L’Oca d’Oro Co-Owner on the Future of the Restaurant
Right now, they can’t do what they do – so what’s next?
By Adam Orman,
12:50PM, Mon. Apr. 27, 2020
This week we were invited to a virtual bat mitzvah. A family of regulars was supposed to celebrate the culmination of their daughter’s hard work with a big dinner at L’Oca d’Oro. All their relatives would have flown in to be there. When they asked if we would host the event months ago, I was touched.
We’ve hosted wedding parties and had several proposals, both impromptu and ones that we’ve helped orchestrate. It’s a powerful feeling to have someone entrust you with their engagement plans and to know that they’re about to surprise their future spouse by dropping to one knee. The whole staff gets giddy.
So many anniversaries and birthdays are celebrated in our dining room every week that it truly feels like we’re hosting a nightly party. I sing the first few bars of "Happy Birthday" in my best Tom Waits to try and break the ice for tables that are too embarrassed to sing in public. There’s a couple that had their first date at L’Oca and are now married and come back for both anniversaries every year. There was a couple that came on their due date and returned a few months later as a table for three. They are now a party of five, and their oldest child struts around the restaurant, from the box of crayons at the host stand to the kids’ book shelf in the back of the dining room, like he owns the place. When he gets too restless to sit at the table, I bring him into the kitchen so he can help run food to his family.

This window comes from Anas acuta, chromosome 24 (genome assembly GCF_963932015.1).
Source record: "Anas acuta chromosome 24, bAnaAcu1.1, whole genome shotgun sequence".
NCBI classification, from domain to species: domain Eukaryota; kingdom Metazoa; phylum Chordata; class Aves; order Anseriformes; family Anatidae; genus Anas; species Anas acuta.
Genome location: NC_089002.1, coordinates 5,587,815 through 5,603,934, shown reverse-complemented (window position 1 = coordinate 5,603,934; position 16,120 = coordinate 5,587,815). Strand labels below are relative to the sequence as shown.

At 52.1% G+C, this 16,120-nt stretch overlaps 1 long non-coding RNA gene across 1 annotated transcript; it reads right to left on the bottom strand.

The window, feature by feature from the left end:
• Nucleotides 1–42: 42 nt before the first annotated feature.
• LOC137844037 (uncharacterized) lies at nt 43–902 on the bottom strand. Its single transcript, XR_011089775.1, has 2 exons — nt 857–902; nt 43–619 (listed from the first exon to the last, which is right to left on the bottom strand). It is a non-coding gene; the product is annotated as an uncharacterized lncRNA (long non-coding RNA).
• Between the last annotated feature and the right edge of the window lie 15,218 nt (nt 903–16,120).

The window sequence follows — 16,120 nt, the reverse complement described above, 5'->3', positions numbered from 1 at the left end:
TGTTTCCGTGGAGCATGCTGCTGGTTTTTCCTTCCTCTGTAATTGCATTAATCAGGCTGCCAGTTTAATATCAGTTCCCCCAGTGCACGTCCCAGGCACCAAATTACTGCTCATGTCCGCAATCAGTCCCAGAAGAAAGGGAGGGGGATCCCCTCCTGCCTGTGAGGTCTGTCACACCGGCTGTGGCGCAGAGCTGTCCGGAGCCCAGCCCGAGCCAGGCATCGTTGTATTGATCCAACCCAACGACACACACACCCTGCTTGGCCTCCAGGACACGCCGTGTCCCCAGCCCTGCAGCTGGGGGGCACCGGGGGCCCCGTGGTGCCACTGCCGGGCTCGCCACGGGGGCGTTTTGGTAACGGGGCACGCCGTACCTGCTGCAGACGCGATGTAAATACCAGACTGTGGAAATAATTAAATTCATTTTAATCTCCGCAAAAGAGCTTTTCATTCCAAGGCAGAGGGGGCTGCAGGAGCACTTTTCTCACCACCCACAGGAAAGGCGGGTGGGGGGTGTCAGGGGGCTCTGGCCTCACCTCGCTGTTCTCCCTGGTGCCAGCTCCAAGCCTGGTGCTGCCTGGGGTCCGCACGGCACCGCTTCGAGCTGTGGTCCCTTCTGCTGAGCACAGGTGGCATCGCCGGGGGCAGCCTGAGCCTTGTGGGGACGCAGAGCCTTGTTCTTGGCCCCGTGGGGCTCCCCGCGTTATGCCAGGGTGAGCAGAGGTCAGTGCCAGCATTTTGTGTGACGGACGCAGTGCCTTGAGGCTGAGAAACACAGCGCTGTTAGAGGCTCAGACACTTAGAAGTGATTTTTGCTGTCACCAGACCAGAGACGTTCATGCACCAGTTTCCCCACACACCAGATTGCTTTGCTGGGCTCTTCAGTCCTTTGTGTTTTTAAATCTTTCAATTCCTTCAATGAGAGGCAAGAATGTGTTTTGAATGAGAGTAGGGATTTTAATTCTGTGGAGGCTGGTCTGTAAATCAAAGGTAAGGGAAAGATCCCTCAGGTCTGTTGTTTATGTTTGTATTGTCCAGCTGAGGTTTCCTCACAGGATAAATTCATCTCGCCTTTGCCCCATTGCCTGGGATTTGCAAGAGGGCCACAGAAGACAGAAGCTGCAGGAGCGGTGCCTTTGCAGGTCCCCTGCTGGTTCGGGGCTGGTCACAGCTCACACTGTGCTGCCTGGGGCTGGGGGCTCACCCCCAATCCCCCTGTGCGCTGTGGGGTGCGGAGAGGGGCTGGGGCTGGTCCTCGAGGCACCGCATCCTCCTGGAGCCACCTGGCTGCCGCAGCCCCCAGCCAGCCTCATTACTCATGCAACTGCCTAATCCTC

We have an intern from the nearby career tech high school whose mom placed a large to-go order as soon as she found out that we were going to have to close. We’ve had families from Houston come in having just escaped Hurricane Harvey, knowing that they will not have a house to return to. We’re around the corner from Dell Children’s Hospital. One night, a couple sat at the bar looking at the menu with thousand-yard stares. They’d forgotten to take off their hospital wristbands. It’s our job to help them focus on ordering mozzarella and a bottle of Etna Rosso, to help them find the strength they’re going to need for the rest of the night. I told our staff the next day that we should assume every customer has just come from visiting their child in the hospital.
Not that long ago, a party of four sat outside and made it known that they had come from the funeral of one woman’s husband and another guest’s brother. They wanted to talk about him, but they also really wanted to talk about what wines they should get and what food would be best with those wines.
Even with all the life cycle events we’ve hosted, the bat mitzvah dinner that didn’t happen would have been a first. I looked at the 13-year-old’s bat mitzvah website and saw that, in lieu of gifts, she had asked her family and friends to make donations to the One Fair Wage Emergency Fund, a resource which was created to aid service industry workers who recently lost their jobs. She wrote about how she had learned of the organization from her favorite restaurant. I was overwhelmed. Right now, we can’t do what we do. We can serve food to-go, but we can’t have the interactions, make the impact, effect the change that is such a vital part of our role.